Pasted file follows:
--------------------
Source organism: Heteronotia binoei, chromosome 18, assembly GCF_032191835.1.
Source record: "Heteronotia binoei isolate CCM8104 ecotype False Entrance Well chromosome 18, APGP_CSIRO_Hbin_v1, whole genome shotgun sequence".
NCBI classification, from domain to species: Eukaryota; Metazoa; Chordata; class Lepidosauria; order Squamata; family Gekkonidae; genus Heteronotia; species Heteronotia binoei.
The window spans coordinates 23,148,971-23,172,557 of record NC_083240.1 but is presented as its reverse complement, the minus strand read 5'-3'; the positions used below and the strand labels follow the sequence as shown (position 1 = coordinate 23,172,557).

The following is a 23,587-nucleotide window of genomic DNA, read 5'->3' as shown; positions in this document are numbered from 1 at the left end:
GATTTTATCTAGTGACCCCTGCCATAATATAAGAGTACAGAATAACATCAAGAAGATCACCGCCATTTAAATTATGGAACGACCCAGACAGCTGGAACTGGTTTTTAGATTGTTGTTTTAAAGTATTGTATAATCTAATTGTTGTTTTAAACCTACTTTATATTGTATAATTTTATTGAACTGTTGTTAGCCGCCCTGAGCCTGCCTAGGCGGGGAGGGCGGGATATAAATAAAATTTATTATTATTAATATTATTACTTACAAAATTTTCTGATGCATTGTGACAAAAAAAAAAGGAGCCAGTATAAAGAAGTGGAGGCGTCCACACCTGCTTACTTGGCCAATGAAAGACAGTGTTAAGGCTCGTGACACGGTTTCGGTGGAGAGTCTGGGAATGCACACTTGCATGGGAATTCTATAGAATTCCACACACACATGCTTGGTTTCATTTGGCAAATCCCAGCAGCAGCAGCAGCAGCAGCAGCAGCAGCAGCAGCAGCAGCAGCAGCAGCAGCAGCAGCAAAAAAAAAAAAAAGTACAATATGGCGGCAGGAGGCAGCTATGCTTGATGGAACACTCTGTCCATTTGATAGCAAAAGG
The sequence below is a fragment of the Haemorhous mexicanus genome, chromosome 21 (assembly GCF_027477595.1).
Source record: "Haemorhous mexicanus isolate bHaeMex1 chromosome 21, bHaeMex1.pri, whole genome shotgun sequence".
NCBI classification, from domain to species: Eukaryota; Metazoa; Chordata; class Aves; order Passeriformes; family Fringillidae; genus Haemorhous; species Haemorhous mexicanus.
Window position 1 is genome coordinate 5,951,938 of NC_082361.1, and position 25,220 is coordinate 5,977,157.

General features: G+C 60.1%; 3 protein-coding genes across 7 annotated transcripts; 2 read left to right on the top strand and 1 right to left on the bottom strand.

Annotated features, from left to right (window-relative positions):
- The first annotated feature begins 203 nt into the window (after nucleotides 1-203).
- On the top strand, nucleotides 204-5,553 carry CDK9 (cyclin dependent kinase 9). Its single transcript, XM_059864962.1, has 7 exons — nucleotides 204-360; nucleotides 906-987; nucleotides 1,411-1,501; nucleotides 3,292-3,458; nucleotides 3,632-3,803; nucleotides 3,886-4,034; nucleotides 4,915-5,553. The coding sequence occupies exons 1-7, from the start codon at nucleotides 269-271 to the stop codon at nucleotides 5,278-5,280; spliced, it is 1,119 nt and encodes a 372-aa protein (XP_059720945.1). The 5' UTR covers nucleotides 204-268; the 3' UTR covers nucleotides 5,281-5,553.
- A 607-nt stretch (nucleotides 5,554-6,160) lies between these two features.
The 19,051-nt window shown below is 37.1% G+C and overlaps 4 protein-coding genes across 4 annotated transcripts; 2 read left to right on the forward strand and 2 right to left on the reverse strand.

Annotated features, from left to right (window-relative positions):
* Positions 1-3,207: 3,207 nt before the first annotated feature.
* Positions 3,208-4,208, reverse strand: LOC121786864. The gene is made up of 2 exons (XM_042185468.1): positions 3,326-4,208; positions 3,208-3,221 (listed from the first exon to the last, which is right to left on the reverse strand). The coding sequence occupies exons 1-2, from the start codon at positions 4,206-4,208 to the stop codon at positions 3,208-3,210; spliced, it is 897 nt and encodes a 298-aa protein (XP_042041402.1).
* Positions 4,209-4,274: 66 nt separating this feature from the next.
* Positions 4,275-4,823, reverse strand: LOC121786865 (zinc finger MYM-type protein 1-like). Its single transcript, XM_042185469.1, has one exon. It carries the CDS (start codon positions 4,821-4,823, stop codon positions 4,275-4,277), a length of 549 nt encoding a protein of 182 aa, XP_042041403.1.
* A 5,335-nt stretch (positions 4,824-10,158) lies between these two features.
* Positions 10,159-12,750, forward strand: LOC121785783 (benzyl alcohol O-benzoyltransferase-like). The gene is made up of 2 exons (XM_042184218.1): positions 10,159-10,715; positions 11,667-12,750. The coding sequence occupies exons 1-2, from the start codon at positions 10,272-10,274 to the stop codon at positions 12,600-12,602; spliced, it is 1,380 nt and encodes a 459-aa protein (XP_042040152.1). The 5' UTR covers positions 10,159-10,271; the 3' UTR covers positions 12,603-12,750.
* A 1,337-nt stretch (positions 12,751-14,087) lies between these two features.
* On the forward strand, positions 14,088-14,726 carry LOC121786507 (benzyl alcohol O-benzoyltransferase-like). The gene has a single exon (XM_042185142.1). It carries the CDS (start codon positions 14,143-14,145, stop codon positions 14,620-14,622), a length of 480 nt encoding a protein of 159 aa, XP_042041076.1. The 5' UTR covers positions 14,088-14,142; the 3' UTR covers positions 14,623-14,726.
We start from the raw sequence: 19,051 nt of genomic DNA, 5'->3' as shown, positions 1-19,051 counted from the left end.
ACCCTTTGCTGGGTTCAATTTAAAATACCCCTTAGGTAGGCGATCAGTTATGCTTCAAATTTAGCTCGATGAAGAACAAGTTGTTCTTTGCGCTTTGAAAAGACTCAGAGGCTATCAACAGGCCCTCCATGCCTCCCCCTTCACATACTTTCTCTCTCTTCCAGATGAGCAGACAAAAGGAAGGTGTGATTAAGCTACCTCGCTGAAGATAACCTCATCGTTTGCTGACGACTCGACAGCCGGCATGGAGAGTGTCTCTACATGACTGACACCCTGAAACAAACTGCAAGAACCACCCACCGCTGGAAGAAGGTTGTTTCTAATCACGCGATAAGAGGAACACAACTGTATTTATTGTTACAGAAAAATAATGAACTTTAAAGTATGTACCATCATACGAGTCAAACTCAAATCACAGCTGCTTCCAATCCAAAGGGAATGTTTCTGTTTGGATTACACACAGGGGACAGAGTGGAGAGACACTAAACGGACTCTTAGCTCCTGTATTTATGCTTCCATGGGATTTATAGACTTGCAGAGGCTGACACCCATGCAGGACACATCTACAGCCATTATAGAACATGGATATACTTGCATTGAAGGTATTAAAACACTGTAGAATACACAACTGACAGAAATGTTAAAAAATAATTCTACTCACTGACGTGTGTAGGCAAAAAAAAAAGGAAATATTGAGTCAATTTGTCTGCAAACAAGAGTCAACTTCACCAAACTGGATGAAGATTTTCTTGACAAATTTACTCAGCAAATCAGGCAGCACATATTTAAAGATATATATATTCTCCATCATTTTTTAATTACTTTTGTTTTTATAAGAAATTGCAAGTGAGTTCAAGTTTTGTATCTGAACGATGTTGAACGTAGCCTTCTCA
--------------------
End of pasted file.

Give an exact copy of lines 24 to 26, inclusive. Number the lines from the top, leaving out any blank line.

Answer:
* A 1,337-nt stretch (positions 12,751-14,087) lies between these two features.
* On the forward strand, positions 14,088-14,726 carry LOC121786507 (benzyl alcohol O-benzoyltransferase-like). The gene has a single exon (XM_042185142.1). It carries the CDS (start codon positions 14,143-14,145, stop codon positions 14,620-14,622), a length of 480 nt encoding a protein of 159 aa, XP_042041076.1. The 5' UTR covers positions 14,088-14,142; the 3' UTR covers positions 14,623-14,726.
We start from the raw sequence: 19,051 nt of genomic DNA, 5'->3' as shown, positions 1-19,051 counted from the left end.